And you’re just sitting there, staring at the same paragraph, wondering why is it taking so long to write this one paragraph?
If you’ve ever experienced that, then you’ve experienced your energy management being out of sync with your time management. And there’s a good chance that you’re out of sync because you’re following one-size-fits-all productivity advice.
This is where all the unlearning I mentioned before comes into play.
Using an Energy Management Tracker
We’ve all been told things like “everyone’s most focused in the morning” and “batch as much as possible.” They’re well-intentioned, but way too general. Not EVERYONE is most focused in the morning, and not everyone should batch everything.
That can be hard to accept, but through a few weeks of tracking your energy, your own peak hours and productivity patterns will become obvious.
(Pssst – want a copy of the Airtable energy management tracker I personally use? Get the template here!)
Adapt Your Schedule Accordingly
I mentioned that calls are some of my highest energy work. I’m a classic introvert, so a 30-minute call is like a 30-minute cardio sesh in terms of energy exerted (and sweat produced).
So even though batching your calls is a really popular productivity tip, I don’t do it anymore. For me, it’s poor energy management.
When I used to batch my calls and meetings, I would schedule four half-hour phone calls in one day. So it’s not even necessarily a lot of time. But even though it was just 2 hours of phone calls and meetings, it would wipe me out.
Oh my God, it would be awful. I’d be so exhausted afterwards. I started calling them “productivity hangovers,” because they felt so bad they needed a name.
And it was all because I wasn’t taking energy management into account.
Remember that your brain works like a muscle. And just like you can overexert your other muscles during exercise, you can overexert your brain at work.
It really is just so much easier when you plan around your energy first and your time and your schedule second, third, etc.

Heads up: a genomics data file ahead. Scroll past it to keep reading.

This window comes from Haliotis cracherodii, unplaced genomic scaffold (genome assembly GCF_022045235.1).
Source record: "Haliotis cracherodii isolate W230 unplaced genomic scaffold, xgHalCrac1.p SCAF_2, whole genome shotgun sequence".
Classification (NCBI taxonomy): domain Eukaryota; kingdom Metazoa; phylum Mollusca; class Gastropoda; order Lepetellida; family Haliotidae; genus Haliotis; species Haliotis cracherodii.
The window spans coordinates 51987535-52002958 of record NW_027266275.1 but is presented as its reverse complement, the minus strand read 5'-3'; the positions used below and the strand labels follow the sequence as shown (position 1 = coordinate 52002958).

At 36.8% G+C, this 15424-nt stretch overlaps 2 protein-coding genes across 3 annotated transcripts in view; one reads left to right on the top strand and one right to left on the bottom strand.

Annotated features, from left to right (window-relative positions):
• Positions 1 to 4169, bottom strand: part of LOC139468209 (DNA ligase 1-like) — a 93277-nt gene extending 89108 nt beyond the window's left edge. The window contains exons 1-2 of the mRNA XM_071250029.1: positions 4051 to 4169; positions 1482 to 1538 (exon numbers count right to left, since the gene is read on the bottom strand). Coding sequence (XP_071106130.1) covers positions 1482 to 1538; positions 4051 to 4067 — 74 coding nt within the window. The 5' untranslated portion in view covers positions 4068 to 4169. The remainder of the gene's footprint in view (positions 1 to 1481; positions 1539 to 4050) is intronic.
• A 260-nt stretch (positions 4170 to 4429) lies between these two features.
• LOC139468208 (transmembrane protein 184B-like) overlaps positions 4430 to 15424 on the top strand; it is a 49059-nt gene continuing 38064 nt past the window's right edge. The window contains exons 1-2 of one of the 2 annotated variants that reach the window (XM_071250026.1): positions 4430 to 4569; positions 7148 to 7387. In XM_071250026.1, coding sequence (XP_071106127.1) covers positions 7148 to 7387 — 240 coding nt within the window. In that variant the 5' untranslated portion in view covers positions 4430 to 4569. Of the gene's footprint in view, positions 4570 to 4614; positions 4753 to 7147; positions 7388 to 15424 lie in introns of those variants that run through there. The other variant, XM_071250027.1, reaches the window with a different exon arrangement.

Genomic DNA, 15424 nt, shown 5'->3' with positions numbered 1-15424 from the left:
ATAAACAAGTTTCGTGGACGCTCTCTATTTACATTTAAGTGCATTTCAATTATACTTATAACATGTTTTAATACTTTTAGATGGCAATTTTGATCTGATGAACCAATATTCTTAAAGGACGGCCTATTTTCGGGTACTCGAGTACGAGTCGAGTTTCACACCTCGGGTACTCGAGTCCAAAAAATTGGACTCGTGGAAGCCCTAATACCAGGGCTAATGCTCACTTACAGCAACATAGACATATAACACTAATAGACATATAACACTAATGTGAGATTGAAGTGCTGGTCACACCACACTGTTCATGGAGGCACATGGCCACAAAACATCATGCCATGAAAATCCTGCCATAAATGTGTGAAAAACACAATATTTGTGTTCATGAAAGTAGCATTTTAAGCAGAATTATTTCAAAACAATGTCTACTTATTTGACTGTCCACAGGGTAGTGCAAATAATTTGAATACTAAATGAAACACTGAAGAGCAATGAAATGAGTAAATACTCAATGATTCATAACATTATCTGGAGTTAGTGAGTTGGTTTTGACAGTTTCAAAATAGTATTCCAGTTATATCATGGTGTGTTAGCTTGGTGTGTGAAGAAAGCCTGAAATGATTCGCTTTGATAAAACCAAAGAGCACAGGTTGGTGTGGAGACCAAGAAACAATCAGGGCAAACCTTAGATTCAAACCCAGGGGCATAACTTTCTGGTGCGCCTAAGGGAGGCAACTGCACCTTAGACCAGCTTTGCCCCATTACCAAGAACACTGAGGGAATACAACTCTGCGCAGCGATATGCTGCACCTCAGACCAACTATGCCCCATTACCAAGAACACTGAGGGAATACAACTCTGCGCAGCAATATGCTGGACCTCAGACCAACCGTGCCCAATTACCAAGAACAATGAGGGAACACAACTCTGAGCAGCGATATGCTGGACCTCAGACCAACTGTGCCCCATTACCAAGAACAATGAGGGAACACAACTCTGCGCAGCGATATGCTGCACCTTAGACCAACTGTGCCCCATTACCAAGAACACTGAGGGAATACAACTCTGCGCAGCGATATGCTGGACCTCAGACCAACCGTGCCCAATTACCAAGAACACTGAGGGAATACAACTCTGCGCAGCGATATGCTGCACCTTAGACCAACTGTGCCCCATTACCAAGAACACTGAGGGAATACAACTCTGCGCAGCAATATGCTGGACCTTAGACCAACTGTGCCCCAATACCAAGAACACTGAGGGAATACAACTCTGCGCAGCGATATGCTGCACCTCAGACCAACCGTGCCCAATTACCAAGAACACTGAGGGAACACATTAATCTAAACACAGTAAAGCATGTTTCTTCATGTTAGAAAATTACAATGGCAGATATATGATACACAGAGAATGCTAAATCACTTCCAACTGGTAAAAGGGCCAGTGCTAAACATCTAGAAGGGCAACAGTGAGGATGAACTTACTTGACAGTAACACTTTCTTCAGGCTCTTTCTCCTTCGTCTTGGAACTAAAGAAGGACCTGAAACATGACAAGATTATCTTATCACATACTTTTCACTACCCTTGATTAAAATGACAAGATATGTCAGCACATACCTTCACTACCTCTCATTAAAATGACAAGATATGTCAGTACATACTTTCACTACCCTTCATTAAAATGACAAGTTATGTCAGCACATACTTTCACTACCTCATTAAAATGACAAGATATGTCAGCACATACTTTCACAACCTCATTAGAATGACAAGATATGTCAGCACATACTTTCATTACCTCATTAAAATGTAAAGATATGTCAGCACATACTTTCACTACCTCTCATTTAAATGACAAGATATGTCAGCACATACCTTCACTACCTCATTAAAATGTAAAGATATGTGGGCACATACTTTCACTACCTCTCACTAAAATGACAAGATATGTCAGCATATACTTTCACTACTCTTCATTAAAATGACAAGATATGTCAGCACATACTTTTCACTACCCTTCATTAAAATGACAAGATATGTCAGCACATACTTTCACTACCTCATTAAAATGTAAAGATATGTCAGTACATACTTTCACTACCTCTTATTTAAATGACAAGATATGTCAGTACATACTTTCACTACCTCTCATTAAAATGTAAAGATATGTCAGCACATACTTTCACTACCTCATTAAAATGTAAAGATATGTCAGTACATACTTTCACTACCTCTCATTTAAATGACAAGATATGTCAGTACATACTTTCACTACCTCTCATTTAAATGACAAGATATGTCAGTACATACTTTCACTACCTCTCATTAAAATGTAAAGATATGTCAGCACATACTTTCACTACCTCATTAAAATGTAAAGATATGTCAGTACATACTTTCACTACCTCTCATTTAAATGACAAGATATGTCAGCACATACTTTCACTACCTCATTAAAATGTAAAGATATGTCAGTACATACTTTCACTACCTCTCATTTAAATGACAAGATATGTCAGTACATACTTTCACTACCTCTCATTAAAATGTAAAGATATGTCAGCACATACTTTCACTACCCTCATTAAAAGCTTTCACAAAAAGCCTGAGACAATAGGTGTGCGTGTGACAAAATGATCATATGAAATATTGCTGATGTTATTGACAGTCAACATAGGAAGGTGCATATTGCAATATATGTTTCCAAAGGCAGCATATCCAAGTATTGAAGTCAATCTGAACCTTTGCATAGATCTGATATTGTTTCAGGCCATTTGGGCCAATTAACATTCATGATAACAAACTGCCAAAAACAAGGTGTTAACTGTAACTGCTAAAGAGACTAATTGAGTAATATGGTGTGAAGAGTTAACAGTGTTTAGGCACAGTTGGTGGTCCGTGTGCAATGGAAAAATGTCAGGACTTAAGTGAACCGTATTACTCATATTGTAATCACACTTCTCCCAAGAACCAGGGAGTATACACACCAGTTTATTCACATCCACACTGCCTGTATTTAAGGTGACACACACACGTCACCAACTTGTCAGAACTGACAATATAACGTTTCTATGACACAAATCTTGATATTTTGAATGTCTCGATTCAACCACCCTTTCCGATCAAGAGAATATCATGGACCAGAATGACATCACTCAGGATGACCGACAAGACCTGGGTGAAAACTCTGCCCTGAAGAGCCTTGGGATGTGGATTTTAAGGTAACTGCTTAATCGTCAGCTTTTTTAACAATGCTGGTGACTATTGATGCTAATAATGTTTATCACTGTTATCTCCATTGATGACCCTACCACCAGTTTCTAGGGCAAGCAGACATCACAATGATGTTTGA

More examples of this come from the members of the Work Brighter Clubhouse.
They were working on a novel and trying to get their daily word count out of the way in the morning, like so much traditional advice says to. But once they tried managing their energy and doing this creative work at night instead, it felt easier and they were better able to sink into the routine.
Other Clubhouse members have used energy management to adjust their own work hours, workout routines, and the time they make for their passion projects.
Ways to Quickly Improve Your Energy at Work
Once you start tracking your energy, how can you make quick adjustments to improve it? What should you be looking out for?
Before we part ways for the day, let’s go over a view ideas:
- First, you can start grading tasks on a scale from “draining” to “energizing.” Where things fall will be different for everyone.
- Next, look for correlations between your energy levels and your mood throughout the day. Again, this isn’t as one-size-fits-all as mainstream advice makes it out to be.
- Set limits. Once you know how something affects you, you can set boundaries around it. For example, I know I should only book 1 call/appointment per day.
- Finally, build your ideal day from scratch based on what you’ve learned about yourself. Quick adjustments are great, a full makeover is better.
(Want a set framework and timeline for doing this? You can find both inside the Work Brighter Clubhouse‘s energy management challenge.)
Unlock your energy
You can’t fully harness all your energy, let alone channel it towards a productive and positive day, without first understanding your own energy.
But once you start paying attention to it, you’ll be able to make changes that make your work SO much easier.
Have a question about how you can do that? Comment on the YouTube video and let me know!
And if you liked this, you’ll love:
- Taking Risks With Anxiety: Big Leaps vs. Tiny Hops and Leaving Your Comfort Zone in Business
- 6 Popular Productivity “Hacks” I’ve Told to GTFO (and Why)
- Do Your Thing: Time Management Systems for Entrepreneurs Who Hate Systems